In middle school, the use of writing prompts are a wondrous thing. Those simple sentences propel students into unleashing their creativity, understanding their core values and rethinking some of their past actions. They’re still coming of age so their responses can be emotional and insightful—for you and the student. Writing prompts are one of the most effective ways to develop confident writers who enjoy the process. We rounded up 24 of the best writing prompts for middle school students who are still finding their writing voice!
1. Uncover their hidden strengths
Eleanor Roosevelt once said, “You must do the thing you think you cannot do.” Write a narrative about a time when you did something you thought you could not do. Be sure to include specific details so that a reader can follow your story.
2. Let them take the reins
Attach an image (photo, magazine, etc.) to a notebook page and write about it.
3. Have them daydream about the not-so-distant future
Imagine a future in which we each have a personalized robot servant. What would yours be like? Describe what it would do and the features it would have.
4. Allow their creativity and core values to intersect
Create a brand new holiday with its own traditions, rituals, foods, and activities.
5. Let them map out their long term goals and life plans
Make your bucket list for the next five years, the next ten years, and for life.
6. Put their family life at the front of their minds.
Think about hospitality in your family. What’s it like to have guests in your house? Do you prefer to have friends to your house or to go to a friend’s house?
7. Have them think about traits that are important to possess in today’s world
Write about someone who has no enemies. Is it even possible?
8. In a world of a “fake news”—where do they stand?
Can honesty honestly be bad? Write about someone, fact or fiction, who gets in trouble for being too truthful.
9. Reinforce the importance books have in their lives
Remember a favorite book from your childhood. Write a scene that includes you and an old copy of that book you find somewhere.
10. Explore the weight that words hold between two people
William Shakespeare wrote that: “Conversation should be pleasant without scurrility, witty without affectation, free without indecency, learned without conceitedness, novel without falsehood.” Write your thoughts about conversation, or make up dialogue between two characters who are meeting each other for the first time in an unexpected place.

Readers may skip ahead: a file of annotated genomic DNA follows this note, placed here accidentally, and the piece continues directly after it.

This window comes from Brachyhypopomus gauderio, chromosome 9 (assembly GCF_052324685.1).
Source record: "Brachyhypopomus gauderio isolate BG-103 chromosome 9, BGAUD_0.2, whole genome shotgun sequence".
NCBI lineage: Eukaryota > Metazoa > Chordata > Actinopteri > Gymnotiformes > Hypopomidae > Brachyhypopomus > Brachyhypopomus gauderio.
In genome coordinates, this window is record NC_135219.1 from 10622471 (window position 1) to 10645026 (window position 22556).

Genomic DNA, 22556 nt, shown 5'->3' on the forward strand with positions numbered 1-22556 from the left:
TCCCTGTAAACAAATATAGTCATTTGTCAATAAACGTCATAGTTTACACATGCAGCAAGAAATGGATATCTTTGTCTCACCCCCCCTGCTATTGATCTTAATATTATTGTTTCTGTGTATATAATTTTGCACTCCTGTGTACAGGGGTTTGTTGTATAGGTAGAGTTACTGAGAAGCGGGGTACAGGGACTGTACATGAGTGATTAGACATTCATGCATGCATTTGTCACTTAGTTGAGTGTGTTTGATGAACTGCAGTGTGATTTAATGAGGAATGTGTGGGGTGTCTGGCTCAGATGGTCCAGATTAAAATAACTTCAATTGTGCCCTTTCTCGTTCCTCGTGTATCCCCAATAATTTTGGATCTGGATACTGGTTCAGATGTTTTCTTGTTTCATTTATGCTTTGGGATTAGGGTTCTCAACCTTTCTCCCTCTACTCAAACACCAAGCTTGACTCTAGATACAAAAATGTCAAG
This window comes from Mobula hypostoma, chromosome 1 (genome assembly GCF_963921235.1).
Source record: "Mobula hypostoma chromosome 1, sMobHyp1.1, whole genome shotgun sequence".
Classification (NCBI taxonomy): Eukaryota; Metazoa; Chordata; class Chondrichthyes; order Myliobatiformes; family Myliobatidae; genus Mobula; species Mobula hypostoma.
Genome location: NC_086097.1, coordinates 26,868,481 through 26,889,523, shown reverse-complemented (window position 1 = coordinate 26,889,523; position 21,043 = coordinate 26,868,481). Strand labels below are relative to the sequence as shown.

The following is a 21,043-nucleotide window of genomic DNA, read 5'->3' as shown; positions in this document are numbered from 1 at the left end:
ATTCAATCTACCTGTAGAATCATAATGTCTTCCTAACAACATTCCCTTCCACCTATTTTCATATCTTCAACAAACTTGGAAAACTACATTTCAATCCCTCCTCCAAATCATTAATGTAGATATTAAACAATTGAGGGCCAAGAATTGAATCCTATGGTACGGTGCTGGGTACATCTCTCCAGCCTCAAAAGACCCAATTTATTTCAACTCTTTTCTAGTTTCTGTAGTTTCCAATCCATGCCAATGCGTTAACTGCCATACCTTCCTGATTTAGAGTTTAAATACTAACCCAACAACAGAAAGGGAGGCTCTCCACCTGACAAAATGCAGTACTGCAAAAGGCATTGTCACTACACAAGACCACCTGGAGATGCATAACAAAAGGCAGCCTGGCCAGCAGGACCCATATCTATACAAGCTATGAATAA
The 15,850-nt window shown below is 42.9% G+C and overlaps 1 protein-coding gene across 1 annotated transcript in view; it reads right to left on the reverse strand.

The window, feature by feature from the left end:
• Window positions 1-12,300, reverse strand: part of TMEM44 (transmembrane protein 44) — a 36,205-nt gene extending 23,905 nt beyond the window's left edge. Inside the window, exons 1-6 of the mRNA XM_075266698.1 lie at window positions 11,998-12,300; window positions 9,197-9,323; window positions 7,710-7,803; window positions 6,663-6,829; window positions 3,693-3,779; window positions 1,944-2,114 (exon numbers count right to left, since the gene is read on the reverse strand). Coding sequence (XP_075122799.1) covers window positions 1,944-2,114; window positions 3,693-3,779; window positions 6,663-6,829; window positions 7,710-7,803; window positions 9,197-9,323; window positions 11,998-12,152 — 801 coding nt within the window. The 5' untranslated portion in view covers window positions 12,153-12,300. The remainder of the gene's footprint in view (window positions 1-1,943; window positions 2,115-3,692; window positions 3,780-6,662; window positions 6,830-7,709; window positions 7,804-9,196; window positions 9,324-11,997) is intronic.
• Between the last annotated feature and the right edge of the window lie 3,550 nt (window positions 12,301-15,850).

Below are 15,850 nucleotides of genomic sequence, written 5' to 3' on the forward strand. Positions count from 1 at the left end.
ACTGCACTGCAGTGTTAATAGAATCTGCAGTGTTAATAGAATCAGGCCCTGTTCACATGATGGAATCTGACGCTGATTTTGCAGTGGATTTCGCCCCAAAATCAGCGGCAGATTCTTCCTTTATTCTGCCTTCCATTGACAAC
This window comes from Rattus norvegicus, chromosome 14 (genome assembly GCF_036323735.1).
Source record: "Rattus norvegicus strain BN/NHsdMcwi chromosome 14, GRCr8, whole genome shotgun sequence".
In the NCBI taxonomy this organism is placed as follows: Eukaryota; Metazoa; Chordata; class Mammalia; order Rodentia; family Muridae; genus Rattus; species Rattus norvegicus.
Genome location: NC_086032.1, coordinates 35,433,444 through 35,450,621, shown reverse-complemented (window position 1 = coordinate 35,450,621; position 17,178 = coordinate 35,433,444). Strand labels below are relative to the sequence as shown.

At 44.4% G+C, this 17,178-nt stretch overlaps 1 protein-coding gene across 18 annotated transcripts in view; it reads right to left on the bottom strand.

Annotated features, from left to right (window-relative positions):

11. Have them evaluate where they’ve been and where they want to be
You have a chance to go back and completely re-do an event in your life. What is it, and how to you change it? What is the outcome? This can be a real or fictional event.
12. Let pop culture intersect with their school life
You get to guest star on a TV show. What show is it? What happens in this particular episode?
13. Put them in an unusual, highly unlikely situation
Write a poem entitled “Hitchhiking on a Saturday Afternoon.”
14. Let them dive deep into the influence they want to have with their friends
Persuade a friend to give up drugs.
15. Take one line, watch a million different possibilities unfold
“Did she actually just say that?” Write a scene that includes this line.
16. Stretch their brain and pun power
Create a menu from a fictitious restaurant. Make sure the restaurant has a theme, such as Classic Books, and the food should all be given appropriate names (e.g., “Mockingbird Pie”).
17. Find out how they connect with their community
List the most attractive things about your current hometown. Now list the most unattractive things.
18. Take on the ultimate “what-if” scenario . . . one everyone secretly dreams of . . .
What would you do if you woke up one morning to find yourself invisible?
19. Unleash good vibes
Write a list of at least 50 things that make you feel good.
20. Have them question everything